Around 12 hours with music and loose banners and with the support of artillery fire, Skobelev's left column attacked. So before this, a significant part of the Turkish infantry in the first line of defense moved north to act against the Dobrovolsky column, here the Russians met with weak resistance. After a short bout and with minor losses, our troops took up the fortifications on the Red Mountain and the height No. 2 and, developing success, rushed at Lovcha. The fortress also quickly fell. Thus, the Turkish defense on the right bank of the Osma was defeated. Turkish troops retreated to the second position north of Lovcha.
After a short pause, our troops continued the offensive. It was decided to strike the main blow against the fortification No. 6 - a strong redoubt, which was called Zarechny. In Zarechny redoubt, at this time, about 5 enemy battalions with 4 guns. The artillery was transported to Red Mountain, and it opened fire on Zarechnoye redoubt from the 1800-2500 distance. Skobelev's column, reinforced by four battalions, was to attack from the south, delivering the main attack on the right flank of the enemy. The right column of Dobrovolsky and part of the troops of the Skobelev detachment attacked the left flank; Tutolmin Cossacks were supposed to act from the rear.
After 14 hours, the attack began on the second position of the enemy. On the right wing of the Skobelev detachment, the Kaluga and Libavsky regiments were the first to start. Following them, a ledge back over the right flank of the Kaluzh people, the Revel regiment advanced. The main forces of the left column at that time were still in place. It is clear that the Turks directed the entire fire on Kaluzhs and Libauans, who, after crossing the river, suffered heavy losses. The terrain was open. The initiative of the company commanders, which violates the generally accepted methods of attack, helped, as it was already before more than once. From a distance of 2000 steps, the soldiers moved to the offensive with chains, and then, on the initiative of the soldiers, began to run across the heaps in groups and one by one from cover to cover. The troops began to suffer significantly smaller losses. Coming out to the enemy fortification, our troops went on the attack. At the same time, the Revel regiment entered the flank of the enemy. Under the onslaught of the Russians, the Turkish troops cleared the advanced trenches and retreated to the very redoubt.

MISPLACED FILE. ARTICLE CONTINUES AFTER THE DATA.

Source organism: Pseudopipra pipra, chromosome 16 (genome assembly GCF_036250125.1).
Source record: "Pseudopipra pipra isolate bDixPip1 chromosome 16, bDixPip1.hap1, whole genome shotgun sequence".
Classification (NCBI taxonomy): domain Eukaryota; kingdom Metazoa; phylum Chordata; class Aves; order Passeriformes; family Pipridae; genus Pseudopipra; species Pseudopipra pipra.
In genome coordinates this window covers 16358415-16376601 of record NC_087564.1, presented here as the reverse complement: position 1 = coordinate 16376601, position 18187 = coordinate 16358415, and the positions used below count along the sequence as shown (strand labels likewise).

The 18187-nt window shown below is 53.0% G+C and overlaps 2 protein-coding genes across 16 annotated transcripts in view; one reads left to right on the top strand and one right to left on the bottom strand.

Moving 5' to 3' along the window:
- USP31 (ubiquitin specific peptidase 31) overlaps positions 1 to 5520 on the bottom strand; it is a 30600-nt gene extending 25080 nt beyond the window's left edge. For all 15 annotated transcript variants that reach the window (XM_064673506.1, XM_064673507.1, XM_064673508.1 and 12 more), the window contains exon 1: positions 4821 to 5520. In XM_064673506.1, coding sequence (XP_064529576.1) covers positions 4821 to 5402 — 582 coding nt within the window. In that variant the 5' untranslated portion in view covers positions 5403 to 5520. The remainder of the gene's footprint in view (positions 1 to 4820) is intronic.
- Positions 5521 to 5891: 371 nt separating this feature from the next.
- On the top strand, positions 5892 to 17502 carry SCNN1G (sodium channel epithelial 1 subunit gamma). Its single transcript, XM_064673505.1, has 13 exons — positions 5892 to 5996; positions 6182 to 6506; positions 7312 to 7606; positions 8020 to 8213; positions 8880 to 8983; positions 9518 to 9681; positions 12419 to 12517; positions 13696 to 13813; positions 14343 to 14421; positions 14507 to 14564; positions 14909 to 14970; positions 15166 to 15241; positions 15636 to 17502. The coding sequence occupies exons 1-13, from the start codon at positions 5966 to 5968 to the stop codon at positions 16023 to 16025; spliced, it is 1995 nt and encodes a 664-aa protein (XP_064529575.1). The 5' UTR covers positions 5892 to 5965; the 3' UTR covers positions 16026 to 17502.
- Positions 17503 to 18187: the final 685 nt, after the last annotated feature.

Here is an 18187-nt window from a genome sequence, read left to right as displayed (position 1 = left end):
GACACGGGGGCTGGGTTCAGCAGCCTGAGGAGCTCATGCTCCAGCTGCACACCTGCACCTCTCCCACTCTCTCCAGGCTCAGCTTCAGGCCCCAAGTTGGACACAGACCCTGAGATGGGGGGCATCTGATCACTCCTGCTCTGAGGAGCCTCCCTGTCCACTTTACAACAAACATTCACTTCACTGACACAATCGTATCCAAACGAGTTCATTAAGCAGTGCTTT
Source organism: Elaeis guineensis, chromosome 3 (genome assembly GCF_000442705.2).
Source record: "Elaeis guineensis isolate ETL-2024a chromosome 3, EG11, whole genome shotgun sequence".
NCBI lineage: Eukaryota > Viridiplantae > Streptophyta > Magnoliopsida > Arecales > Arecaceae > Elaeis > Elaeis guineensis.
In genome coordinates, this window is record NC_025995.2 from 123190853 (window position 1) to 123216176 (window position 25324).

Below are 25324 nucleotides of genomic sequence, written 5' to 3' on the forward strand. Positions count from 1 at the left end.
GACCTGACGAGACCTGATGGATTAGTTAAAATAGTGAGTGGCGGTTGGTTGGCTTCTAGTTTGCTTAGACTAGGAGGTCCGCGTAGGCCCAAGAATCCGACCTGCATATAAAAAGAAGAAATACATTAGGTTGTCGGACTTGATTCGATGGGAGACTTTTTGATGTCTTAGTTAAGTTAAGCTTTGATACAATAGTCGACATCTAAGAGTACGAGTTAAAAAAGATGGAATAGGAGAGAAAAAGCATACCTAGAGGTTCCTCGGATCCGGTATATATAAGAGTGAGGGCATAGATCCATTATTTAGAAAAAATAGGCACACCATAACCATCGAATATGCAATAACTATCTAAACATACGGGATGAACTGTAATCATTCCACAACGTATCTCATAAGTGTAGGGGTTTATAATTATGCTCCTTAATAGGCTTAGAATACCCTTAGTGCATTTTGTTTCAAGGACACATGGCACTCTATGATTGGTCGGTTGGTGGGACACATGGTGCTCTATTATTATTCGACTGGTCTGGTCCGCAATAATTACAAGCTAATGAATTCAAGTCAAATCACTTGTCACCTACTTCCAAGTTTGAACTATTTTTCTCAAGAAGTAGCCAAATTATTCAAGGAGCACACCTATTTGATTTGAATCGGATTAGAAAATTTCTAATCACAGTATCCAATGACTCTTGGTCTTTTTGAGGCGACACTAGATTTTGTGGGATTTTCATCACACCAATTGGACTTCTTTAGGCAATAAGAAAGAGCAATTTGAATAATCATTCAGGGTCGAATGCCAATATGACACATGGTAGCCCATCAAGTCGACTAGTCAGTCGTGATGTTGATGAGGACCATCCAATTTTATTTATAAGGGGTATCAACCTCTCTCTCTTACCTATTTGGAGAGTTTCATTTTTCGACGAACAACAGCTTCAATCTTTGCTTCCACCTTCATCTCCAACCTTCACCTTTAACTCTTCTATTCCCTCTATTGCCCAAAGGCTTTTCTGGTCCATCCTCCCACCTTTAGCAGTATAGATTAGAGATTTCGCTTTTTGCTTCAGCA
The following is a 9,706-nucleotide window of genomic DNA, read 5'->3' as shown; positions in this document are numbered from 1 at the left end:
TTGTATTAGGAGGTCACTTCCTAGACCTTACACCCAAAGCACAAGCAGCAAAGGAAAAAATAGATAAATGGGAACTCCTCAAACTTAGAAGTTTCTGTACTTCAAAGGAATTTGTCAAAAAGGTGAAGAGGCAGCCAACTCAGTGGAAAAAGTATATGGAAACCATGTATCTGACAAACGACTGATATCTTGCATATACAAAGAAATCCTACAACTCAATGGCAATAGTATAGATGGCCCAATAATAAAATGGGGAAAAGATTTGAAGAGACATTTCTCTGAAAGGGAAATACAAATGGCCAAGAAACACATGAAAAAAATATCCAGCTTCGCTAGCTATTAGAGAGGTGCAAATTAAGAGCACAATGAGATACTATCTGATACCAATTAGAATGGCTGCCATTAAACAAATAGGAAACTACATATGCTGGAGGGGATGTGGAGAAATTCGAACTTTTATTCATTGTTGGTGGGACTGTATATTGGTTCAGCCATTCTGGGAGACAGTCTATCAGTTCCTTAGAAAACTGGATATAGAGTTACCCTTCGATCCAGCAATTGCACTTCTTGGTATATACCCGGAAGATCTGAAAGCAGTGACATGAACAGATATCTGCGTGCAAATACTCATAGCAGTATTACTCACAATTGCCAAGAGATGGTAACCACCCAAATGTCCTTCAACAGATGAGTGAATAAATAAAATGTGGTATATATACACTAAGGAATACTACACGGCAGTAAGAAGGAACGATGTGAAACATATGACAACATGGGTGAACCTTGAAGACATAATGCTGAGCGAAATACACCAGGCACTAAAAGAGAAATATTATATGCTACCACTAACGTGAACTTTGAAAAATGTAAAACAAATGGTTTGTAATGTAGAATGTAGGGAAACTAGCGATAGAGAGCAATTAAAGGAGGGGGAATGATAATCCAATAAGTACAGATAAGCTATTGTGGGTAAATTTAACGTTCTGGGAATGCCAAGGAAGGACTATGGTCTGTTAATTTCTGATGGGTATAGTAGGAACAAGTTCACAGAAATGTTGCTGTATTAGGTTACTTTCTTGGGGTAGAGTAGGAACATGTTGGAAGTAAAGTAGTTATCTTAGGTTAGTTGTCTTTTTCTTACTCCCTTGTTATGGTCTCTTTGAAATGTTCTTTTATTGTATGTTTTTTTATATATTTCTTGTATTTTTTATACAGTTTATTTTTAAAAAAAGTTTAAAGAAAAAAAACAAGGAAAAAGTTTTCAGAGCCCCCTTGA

As a result, the main forces of the left column emerged from the city around the 17 30 hours of minutes again with music and loose flags only after the Kaluzhs had already stormed the redoubt from the southeast, and the Revels from the northeast. Skobelev's troops drove the Turkish infantry out of the fortifications of the right flank; they retreated to the west and to the redoubt. At this time, the Kaluga, Libavsky and Revel regiments took Zarechny redoubt during a brutal bayonet battle. The Turks fled. The left column, which was late with the beginning of the offensive, did not manage to cut off the Turkish infantry from the Zarechny redoubt. The Caucasian Cossack Brigade was unable to completely surround and finish off the enemy - it was detained by two Turkish battalions covering the withdrawal.
The battle of Lovcha ended in complete victory for the Russian army. The entire Rifat Pasha squad was crushed and scattered. The fight was fierce. The losses of the Turks killed exceeded 2 thousand people. Russian casualties - 1700 people killed and wounded.
"General MD D. Skobelev on a horse." N. D. Dmitriev-Orenburg, (1883)